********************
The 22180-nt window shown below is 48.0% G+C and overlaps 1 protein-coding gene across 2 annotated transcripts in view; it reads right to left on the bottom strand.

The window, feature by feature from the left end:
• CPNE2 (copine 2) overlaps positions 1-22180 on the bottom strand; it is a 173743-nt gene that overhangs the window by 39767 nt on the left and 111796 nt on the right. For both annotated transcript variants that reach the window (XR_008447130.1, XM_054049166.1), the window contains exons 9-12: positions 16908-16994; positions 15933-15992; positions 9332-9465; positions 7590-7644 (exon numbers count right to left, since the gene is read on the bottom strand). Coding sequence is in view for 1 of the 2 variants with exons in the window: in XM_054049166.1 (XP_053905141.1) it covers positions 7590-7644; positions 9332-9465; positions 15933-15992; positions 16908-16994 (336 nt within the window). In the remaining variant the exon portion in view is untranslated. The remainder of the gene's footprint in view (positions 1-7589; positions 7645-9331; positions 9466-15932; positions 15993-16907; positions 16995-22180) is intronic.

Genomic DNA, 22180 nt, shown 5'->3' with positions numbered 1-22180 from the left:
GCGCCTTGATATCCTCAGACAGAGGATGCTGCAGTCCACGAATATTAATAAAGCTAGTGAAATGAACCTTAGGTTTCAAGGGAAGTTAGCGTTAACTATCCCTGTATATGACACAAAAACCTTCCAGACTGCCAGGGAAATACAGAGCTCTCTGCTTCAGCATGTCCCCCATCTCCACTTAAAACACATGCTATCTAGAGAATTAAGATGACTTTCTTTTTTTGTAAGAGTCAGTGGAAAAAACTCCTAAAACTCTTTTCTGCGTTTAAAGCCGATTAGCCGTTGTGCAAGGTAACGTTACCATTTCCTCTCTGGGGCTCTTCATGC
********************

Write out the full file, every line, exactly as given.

The 22180-nt window shown below is 48.0% G+C and overlaps 1 protein-coding gene across 2 annotated transcripts in view; it reads right to left on the bottom strand.

The window, feature by feature from the left end:
• CPNE2 (copine 2) overlaps positions 1-22180 on the bottom strand; it is a 173743-nt gene that overhangs the window by 39767 nt on the left and 111796 nt on the right. For both annotated transcript variants that reach the window (XR_008447130.1, XM_054049166.1), the window contains exons 9-12: positions 16908-16994; positions 15933-15992; positions 9332-9465; positions 7590-7644 (exon numbers count right to left, since the gene is read on the bottom strand). Coding sequence is in view for 1 of the 2 variants with exons in the window: in XM_054049166.1 (XP_053905141.1) it covers positions 7590-7644; positions 9332-9465; positions 15933-15992; positions 16908-16994 (336 nt within the window). In the remaining variant the exon portion in view is untranslated. The remainder of the gene's footprint in view (positions 1-7589; positions 7645-9331; positions 9466-15932; positions 15993-16907; positions 16995-22180) is intronic.

Genomic DNA, 22180 nt, shown 5'->3' with positions numbered 1-22180 from the left:
GCGCCTTGATATCCTCAGACAGAGGATGCTGCAGTCCACGAATATTAATAAAGCTAGTGAAATGAACCTTAGGTTTCAAGGGAAGTTAGCGTTAACTATCCCTGTATATGACACAAAAACCTTCCAGACTGCCAGGGAAATACAGAGCTCTCTGCTTCAGCATGTCCCCCATCTCCACTTAAAACACATGCTATCTAGAGAATTAAGATGACTTTCTTTTTTTGTAAGAGTCAGTGGAAAAAACTCCTAAAACTCTTTTCTGCGTTTAAAGCCGATTAGCCGTTGTGCAAGGTAACGTTACCATTTCCTCTCTGGGGCTCTTCATGC